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Irish law would ‘disadvantage Protestants’

Jim Allistair

Jim Allistair

 

AN Irish language strategy published by a Sinn Fein minister could disadvantage Protestants from government jobs, TUV leader Jim Allister has said.

The document, produced by Culture Minister Caral Ni Chuilin’s department, proposes that Irish language speakers should have “the right” to conduct all their business in Irish with the government.

The proposal would cover Stormont departments, local councils, “other state departments”, the legal system and “public sector bodies”.

Ms Ni Chuilin’s own departmental figures show that just two per cent of Protestants have “some knowledge of Irish” as opposed to 39 per cent of Roman Catholics.

Mr Allister said that meant that if the law was implemented it would seriously disadvantage Protestants attempting to gain employment with virtually any public sector body in Northern Ireland.

The St Andrews Agreement in 2006 agreed to the introduction of an Irish Language Act, something which unionists have opposed.

However, Ms Ni Chuilin’s Irish language strategy appears to be an attempt to significantly enhance the position of the language through her department in the absence of fresh legislation.

The strategy was released on July 11, something Mr Allister said was suspect. He said that “if a government department was genuinely interested in hearing the views of the public, and particularly unionists, they would not launch a consultation on July 11”.

Mr Allister said he was amazed that the document had been released at all because it has implications for every Executive department and therefore should have required the support of a majority in the Executive.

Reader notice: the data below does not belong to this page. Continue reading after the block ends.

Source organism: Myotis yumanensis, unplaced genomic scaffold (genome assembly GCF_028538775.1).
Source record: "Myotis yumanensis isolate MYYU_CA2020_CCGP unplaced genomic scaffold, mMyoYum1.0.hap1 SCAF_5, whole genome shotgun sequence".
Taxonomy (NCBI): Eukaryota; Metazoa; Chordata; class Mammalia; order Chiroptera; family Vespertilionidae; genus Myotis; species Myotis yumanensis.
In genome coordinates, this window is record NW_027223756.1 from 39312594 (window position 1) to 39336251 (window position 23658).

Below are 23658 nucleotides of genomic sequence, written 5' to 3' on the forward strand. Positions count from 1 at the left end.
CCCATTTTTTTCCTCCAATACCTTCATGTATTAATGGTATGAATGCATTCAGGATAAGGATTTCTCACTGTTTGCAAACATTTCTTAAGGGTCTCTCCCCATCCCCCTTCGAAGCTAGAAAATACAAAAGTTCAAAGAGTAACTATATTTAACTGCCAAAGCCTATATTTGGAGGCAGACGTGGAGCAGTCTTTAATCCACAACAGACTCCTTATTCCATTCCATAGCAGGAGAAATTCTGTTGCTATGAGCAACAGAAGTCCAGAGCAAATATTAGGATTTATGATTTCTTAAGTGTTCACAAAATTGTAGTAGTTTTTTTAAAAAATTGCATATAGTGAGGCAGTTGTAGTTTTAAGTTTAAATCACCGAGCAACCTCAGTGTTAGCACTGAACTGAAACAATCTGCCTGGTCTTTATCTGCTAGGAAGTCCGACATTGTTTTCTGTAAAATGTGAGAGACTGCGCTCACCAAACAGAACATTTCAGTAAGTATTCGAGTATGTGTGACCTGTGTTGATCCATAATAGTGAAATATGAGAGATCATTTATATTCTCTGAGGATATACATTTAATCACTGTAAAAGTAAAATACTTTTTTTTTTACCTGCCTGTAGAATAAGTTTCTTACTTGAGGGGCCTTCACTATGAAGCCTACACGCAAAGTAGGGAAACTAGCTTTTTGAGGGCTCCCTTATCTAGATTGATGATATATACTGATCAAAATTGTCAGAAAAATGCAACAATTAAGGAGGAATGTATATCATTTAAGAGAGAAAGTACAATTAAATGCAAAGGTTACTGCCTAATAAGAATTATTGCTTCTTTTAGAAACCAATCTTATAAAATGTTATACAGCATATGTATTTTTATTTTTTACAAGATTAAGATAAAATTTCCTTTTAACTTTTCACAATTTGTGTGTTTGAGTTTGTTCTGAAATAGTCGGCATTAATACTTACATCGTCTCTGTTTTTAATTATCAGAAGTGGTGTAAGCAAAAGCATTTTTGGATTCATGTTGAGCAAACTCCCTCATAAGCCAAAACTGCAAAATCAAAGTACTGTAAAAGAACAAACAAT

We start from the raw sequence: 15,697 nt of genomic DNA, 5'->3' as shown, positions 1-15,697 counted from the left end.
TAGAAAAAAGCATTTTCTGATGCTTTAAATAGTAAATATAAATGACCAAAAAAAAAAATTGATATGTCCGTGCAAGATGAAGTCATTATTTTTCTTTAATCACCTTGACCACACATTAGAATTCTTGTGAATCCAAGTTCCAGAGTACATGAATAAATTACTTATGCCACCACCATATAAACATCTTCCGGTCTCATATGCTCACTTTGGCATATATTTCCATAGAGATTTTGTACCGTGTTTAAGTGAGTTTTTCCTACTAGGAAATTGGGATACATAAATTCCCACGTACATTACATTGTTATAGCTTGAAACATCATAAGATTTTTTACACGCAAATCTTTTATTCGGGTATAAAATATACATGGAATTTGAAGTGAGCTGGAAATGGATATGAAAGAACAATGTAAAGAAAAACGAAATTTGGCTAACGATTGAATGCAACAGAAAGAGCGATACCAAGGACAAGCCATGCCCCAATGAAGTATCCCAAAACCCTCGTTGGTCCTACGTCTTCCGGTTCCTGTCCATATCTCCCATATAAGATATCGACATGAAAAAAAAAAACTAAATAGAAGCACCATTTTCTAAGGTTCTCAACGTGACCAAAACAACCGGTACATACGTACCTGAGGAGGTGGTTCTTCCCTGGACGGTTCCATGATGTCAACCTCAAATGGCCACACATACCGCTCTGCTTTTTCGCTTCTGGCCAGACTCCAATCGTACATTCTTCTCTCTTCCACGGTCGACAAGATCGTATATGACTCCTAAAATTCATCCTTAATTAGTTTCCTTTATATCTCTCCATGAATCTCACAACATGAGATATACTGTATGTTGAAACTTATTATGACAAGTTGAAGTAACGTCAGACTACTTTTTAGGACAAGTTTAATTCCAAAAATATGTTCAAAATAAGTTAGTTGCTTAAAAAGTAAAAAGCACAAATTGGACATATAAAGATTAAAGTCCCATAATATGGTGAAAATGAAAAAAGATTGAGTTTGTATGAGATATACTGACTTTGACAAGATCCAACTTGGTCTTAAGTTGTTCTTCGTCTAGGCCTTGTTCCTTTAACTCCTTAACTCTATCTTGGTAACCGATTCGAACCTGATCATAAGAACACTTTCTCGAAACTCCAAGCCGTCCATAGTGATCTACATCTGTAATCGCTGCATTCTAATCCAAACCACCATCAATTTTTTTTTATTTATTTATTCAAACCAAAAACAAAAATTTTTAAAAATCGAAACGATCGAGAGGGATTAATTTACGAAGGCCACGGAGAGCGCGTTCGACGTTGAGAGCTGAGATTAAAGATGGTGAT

The TUV leader has written to First Minister Peter Robinson asking whether the strategy was approved by the Executive.

The document also sets out plans for substantial changes to Irish medium schools, making it easier to get government funding for an Irish-only school even if there is no need for one because there are English-speaking schools in the area.

Mr Allister said that his party was “particularly concerned about the intended ramifications for the Northern Ireland Civil Service should the strategy be implemented”.

He added that the massive imbalance between Protestants and Catholics when it comes to knowledge of the Irish language means that “were this suggestion to be implemented it would seriously disadvantage one section of the community as they would be unable to conduct business through Irish with members of the public and therefore Protestants would be disadvantaged when it came to applying for posts within the civil service”.

Mr Allister also objected to the strategy’s proposal to promote Irish in Washington, Brussels and other foreign offices run by Stormont.

He said that it was an attempt to “rob Northern Ireland of any vestige of Britishness on the international stage and would serve no useful purpose as English is the world’s lingua franca”.

The Office of the First Minister wand Deputy First Minister had not yet responded.

The Equality Commission said that it was studying Mr Allister’s complaint about the strategy but said that anyone complaining that a public authority had not kept to its equality scheme had to first complain to the authority itself.

 

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